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Regulatory and Medical Writing, A Consultant’s Perspective – Part 7 – Last Words

To conclude this series of posts, let us not forget the mechanics of our writing – by far the most important tool we have.  This includes grammar and sentence structure but also word usage.  All can affect the meaning we convey. 

Typing on keyboard

How many of us have found our way to the thesaurus and, in a panic of time, included lots of words which gradually move away from the original meaning.  My favorite episode of Friends portrays this very well.  Have you seen the episode where Joey is trying to write a recommendation letter to support Chandler and Monica’s hope of becoming adoptive parents? 

The original sentence was: 'They are warm, nice, people with big hearts'.

Which became, with the aid of a thesaurus: 'They are humid prepossessing Homo Sapiens with full sized aortic pumps?


Word usage is subjective and some terms and expressions are worn-out clichés that have outlived their usefulness.  Other expressions and terms, though not incorrect, are not precise.  In reporting and recording research we must be as accurate and precise in describing it as in doing it.  Try to avoid ambiguous or faddish terms.  So, some examples and some advice:

1. Aim for economy:

  • "Because" instead of "based on the fact that"

  • "Several subjects completed" instead of "There were several subjects who completed"

  • "n subjects" instead of "A total of n subjects"

  • "Four groups" instead of "Four different groups"

  • "Small" instead of "Small in size"

  • "Proximity to" instead of "In close proximity to"

  • "Close to zero" instead of "Very close to zero"

  • "Summarize" instead of "Summarize briefly"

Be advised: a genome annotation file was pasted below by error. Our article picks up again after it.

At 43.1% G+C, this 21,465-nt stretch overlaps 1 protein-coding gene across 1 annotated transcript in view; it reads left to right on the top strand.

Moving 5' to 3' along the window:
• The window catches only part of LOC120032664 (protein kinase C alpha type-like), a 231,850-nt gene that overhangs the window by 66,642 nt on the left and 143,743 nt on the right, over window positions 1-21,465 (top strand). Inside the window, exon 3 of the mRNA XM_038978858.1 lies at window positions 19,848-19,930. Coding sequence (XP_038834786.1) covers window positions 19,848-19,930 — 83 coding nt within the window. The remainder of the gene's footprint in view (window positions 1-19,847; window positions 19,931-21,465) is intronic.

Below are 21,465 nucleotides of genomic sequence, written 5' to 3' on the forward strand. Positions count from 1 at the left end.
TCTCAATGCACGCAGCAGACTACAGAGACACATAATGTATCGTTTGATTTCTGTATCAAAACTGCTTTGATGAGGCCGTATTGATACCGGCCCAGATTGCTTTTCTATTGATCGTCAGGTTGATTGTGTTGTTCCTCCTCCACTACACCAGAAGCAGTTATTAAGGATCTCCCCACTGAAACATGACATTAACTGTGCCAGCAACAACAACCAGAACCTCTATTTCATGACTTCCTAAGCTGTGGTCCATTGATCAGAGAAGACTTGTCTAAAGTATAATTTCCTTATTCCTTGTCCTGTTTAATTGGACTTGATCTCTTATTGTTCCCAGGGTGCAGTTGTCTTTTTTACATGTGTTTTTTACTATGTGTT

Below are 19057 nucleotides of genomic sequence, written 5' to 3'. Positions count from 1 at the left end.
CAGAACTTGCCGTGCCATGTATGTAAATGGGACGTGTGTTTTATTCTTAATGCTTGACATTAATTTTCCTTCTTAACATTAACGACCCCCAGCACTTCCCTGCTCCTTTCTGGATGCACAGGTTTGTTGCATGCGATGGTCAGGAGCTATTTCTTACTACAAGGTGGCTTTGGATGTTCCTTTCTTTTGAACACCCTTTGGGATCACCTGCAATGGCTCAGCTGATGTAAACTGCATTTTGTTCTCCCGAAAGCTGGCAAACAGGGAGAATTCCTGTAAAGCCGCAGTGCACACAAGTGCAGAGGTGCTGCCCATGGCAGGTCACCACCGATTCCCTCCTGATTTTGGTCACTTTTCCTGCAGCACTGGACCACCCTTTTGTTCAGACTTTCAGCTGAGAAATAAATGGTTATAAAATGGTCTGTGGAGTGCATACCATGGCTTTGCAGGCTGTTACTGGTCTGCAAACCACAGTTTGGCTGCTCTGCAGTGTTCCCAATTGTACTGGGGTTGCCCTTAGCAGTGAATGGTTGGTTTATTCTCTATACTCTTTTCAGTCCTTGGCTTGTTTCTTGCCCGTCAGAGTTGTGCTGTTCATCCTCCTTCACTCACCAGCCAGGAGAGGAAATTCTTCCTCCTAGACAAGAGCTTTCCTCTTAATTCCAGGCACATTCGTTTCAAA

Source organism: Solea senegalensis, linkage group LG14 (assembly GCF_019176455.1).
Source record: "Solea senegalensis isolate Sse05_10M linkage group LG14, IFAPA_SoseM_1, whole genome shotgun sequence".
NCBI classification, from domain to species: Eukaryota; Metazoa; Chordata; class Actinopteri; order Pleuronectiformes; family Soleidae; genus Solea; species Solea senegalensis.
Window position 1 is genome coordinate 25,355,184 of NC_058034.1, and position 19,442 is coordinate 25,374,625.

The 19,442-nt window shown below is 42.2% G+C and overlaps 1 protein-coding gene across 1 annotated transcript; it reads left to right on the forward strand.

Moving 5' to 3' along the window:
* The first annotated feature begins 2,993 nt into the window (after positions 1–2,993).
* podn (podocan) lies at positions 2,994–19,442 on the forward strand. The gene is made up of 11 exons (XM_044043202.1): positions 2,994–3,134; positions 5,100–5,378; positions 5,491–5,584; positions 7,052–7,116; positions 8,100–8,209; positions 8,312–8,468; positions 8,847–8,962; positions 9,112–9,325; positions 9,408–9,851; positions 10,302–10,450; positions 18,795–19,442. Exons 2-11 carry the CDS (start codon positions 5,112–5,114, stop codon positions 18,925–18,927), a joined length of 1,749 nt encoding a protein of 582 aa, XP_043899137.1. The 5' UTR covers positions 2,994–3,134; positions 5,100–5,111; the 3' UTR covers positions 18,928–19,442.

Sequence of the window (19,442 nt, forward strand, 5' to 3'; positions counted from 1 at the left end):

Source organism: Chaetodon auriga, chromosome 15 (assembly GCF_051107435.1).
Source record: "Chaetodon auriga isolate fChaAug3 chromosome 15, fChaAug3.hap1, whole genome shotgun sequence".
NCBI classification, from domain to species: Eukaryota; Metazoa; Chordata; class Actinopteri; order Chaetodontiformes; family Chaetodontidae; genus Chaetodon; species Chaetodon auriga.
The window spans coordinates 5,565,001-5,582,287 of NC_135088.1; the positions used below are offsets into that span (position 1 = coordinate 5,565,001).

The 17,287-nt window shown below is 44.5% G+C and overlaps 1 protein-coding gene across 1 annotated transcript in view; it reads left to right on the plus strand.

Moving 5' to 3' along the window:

• "The reason is" instead of "The reason is because" 2. Aim for precision:

  • "Patient" instead of "subject"

  • "Concentration" or "frequency" instead of "level"

  • Don’t generalize unnecessarily – don’t say "some" if you know of only one instance.

  • "However" should be used sparingly – it is annoying to change the direction of thought more than once in a paragraph. 3. Take note of plural and singular forms:

  • criterion, criteria;

  • datum, data;

  • medium, media 4. Avoid doubling of words:

  • "Mutual agreement"

  • "Whether or not"

  • "Reconsider again"

  • "Inadvertent error"

5. Avoid formulaic phrases:

  • "At this point in time" instead use "now"

  • "With regard to"  instead use "about"

  • "Due to the fact that"  instead use "because"

6. Avoid intensifiers or hype:

  • "Very"

  • "A considerable amount of"

  • "Really"

  • "To a certain extent"

Consider these sentences:

"A surprising aspect of most labour negotiations is their friendly quality."

Or …

"Most labour negotiations are surprisingly friendly."

"The fact of the war had the effect of causing many changes"

Or …

"The war caused many changes"

"It is felt that an exercise program should be attempted by the patient before any surgery is performed"

Or …

"The patient should attempt an exercise program before surgery"

"It was Confucius who said …"

Or …

"Confucius said …"

There are many examples of both excellence and mediocrity in medical writing.  Try to expose yourselves to both – they provide invaluable lessons.  Last words of advice:

  • Be your own worst critic and test your work. 

  • Seek critiques of your writing from individuals whose opinions you value. 

  • Accept and give criticism with maturity and thoughtfulness

  • Always seek to improve your last best work.

I hope that you have enjoyed this series of posts.  Medical and regulatory writing is an art which, like a fine wine, will only improve with time and practice.


Regxia's regulatory and quality experts are available to support the whole lifecycle of your product. Learn more here.

Betty Cory

Author: Betty Cory, President

Regxia Inc.


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